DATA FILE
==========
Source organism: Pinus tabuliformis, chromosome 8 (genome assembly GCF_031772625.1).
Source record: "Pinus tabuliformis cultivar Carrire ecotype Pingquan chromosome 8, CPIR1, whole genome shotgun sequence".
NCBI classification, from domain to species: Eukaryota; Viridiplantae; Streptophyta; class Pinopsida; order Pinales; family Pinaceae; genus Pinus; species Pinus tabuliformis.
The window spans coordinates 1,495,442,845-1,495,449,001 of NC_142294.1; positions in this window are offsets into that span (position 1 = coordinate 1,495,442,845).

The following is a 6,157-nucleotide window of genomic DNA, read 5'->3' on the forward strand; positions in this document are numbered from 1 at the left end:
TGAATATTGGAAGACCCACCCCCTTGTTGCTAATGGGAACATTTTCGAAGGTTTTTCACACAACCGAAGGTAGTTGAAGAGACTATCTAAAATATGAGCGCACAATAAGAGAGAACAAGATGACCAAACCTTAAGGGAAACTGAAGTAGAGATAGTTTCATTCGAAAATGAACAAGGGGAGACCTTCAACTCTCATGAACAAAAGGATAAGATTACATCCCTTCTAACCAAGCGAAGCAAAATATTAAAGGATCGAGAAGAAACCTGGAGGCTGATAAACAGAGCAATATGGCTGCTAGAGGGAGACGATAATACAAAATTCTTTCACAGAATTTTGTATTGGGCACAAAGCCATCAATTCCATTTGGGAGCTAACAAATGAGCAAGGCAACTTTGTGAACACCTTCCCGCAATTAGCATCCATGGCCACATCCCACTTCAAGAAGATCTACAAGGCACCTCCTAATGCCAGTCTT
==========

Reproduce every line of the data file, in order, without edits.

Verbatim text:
Source organism: Pinus tabuliformis, chromosome 8 (genome assembly GCF_031772625.1).
Source record: "Pinus tabuliformis cultivar Carrire ecotype Pingquan chromosome 8, CPIR1, whole genome shotgun sequence".
NCBI classification, from domain to species: Eukaryota; Viridiplantae; Streptophyta; class Pinopsida; order Pinales; family Pinaceae; genus Pinus; species Pinus tabuliformis.
The window spans coordinates 1,495,442,845-1,495,449,001 of NC_142294.1; positions in this window are offsets into that span (position 1 = coordinate 1,495,442,845).

The following is a 6,157-nucleotide window of genomic DNA, read 5'->3' on the forward strand; positions in this document are numbered from 1 at the left end:
TGAATATTGGAAGACCCACCCCCTTGTTGCTAATGGGAACATTTTCGAAGGTTTTTCACACAACCGAAGGTAGTTGAAGAGACTATCTAAAATATGAGCGCACAATAAGAGAGAACAAGATGACCAAACCTTAAGGGAAACTGAAGTAGAGATAGTTTCATTCGAAAATGAACAAGGGGAGACCTTCAACTCTCATGAACAAAAGGATAAGATTACATCCCTTCTAACCAAGCGAAGCAAAATATTAAAGGATCGAGAAGAAACCTGGAGGCTGATAAACAGAGCAATATGGCTGCTAGAGGGAGACGATAATACAAAATTCTTTCACAGAATTTTGTATTGGGCACAAAGCCATCAATTCCATTTGGGAGCTAACAAATGAGCAAGGCAACTTTGTGAACACCTTCCCGCAATTAGCATCCATGGCCACATCCCACTTCAAGAAGATCTACAAGGCACCTCCTAATGCCAGTCTT